It should be apparent from the foregoing that with the apparatus described hereinabove, the electromigration failure kinetic parameters can be quickly yet accurately measured for each of the many integrated circuits 18 found on a multiple IC wafer, and this test procedure can be carried out sequentially for each of the integrated circuits 18 thereon. Moreover, this electromigration failure testing is carried out without resort to a sealed chamber, although it would be desirable to do the testing in a clean room environment.

While the invention has been described in detail with respect to a single preferred embodiment, it should be understood that the invention is not limited to that precise embodiment, and that many modifications and variations would present themselves to those of skill in the art without departure from the scope and spirit of this invention, as defined in the appended claims.

Claims (14)

I claim:
1. A method for determining the kinetic parameters of activation energy and pre-exponential factor which characterize electromigration failure in a thin-film conductor that is formed as a part of an integrated circuit on a semiconductor wafer which is subject to high current densities at elevated temperatures, said method comprising the steps of
placing said semiconductor wafer on a test platform having a plurality of probes which can be moved into electrical contact with said thin-film conductor, said platform containing a resistive heating element which is in thermal communication to said semiconductor wafer whereby the wafer is heated;
electrically stressing the thin-film conductor by applying a uniform current thereto;
supplying a ramp current to said resistive heating element for heating the stressed conductor to increase the conductor temperature at a rate that is linear with respect to time, said rate being less than about 1.0 degrees K. per minute, so as to avoid scratching of the thin-film conductor by the probes;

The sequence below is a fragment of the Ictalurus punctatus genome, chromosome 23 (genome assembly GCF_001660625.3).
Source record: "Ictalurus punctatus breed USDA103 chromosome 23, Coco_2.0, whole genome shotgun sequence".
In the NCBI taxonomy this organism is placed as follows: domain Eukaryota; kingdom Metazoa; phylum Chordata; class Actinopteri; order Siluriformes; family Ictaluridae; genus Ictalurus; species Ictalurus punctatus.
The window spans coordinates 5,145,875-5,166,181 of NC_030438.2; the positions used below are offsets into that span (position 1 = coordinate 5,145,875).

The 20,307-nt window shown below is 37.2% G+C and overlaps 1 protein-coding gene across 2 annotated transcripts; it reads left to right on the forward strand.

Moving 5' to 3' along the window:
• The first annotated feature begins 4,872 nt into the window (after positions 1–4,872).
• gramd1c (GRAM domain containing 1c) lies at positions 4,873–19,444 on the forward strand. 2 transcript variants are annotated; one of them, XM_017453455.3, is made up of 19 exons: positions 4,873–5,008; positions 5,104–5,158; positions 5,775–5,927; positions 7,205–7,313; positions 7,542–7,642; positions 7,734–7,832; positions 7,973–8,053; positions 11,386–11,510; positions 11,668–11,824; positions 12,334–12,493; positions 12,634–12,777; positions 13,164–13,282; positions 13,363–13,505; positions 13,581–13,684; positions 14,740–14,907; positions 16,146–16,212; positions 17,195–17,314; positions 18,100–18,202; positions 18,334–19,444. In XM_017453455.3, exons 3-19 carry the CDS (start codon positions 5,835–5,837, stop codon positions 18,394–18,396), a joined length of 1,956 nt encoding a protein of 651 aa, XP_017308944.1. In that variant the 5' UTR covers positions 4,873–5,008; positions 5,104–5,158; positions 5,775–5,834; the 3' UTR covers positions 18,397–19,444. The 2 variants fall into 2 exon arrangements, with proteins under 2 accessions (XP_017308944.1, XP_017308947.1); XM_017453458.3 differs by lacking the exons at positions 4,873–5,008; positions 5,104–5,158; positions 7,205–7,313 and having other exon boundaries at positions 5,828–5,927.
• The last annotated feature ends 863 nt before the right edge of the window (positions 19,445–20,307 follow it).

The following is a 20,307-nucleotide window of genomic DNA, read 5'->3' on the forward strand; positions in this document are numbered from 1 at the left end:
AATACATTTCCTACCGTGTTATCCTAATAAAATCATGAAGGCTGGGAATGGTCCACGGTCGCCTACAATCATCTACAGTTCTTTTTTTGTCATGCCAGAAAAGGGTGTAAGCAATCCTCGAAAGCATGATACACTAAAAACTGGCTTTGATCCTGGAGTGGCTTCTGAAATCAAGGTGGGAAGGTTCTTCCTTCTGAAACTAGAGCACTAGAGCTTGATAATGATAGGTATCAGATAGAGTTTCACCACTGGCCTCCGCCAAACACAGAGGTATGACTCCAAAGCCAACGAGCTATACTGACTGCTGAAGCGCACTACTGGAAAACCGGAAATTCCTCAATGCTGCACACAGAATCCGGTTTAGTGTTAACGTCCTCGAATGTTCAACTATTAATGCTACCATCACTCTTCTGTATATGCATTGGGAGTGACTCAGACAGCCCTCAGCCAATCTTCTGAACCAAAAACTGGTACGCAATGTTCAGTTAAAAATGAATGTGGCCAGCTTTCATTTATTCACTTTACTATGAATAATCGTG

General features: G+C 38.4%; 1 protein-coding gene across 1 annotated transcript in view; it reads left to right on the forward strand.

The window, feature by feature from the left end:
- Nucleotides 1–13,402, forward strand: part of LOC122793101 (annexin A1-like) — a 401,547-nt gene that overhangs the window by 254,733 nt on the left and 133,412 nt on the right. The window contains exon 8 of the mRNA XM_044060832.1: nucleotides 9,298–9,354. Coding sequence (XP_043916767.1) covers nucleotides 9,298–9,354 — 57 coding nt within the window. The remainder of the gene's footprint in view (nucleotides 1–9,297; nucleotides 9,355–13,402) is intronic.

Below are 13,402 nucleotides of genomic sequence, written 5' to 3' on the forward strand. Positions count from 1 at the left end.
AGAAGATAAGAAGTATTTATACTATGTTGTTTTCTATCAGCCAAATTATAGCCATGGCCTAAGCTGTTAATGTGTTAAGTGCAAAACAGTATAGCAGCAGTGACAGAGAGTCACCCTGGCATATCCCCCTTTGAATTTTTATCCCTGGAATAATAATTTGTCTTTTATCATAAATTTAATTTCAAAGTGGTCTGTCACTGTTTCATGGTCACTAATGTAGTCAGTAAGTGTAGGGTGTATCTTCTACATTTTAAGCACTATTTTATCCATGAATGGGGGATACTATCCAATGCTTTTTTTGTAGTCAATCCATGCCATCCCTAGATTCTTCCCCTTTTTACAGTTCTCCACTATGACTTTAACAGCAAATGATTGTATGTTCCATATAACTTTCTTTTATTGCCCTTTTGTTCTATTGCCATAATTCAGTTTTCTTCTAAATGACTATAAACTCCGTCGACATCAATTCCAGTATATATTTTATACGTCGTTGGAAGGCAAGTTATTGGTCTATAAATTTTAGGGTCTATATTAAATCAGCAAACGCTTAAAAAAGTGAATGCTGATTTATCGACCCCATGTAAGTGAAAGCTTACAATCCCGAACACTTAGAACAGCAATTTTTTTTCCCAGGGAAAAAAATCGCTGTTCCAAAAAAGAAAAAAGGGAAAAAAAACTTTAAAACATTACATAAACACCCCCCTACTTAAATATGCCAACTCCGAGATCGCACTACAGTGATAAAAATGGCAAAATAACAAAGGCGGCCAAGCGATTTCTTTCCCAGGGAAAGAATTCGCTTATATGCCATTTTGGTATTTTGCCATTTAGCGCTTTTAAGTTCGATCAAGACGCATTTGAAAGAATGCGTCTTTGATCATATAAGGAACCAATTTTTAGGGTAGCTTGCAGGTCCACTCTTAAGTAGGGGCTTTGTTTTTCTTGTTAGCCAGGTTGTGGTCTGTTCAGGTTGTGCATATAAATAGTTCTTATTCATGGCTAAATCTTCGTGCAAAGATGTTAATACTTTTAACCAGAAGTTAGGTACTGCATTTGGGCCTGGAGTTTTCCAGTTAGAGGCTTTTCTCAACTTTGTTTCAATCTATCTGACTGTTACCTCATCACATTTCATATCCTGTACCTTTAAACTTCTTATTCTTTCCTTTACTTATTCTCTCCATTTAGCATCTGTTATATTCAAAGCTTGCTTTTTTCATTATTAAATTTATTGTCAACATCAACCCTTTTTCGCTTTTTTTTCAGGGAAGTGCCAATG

measuring changes in resistance of the current-stressed conductor as it is being heating at a linear rate; and
calculating said activation energy and said pre-exponential factor by relating the measured changes in resistance over time produced by the electromigration process.
2. The method of claim 1 wherein the activation energy and the pre-exponential factor are calculated using a zeroth order rate expression wherein
1/R.sub.o.dR/dt=A exp(-Q/kT)
Where: Ro is the initial resistance of the thin-film conductor dR/dt is the variation in the conductor resistance produced by the electromigration process, Q is the activation energy for the process, A is the pre-exponential for the electromigration process, k is the Boltzmann's constant, and T is absolute temperature.
3. The method of claim 1 including the step of compensating the measured changes in resistance for changes in resistance due to temperature dependent components to determine the changes produced as a result of the electromigration process.
4. The method of claim 1 wherein said semiconductor wafer contains a plurality of like integrated circuits, and each of the latter contains a plurality of thin-film conductors, said method being carried out sequentially on a number of said thin-film conductors while said wafer remains in place on said test platform.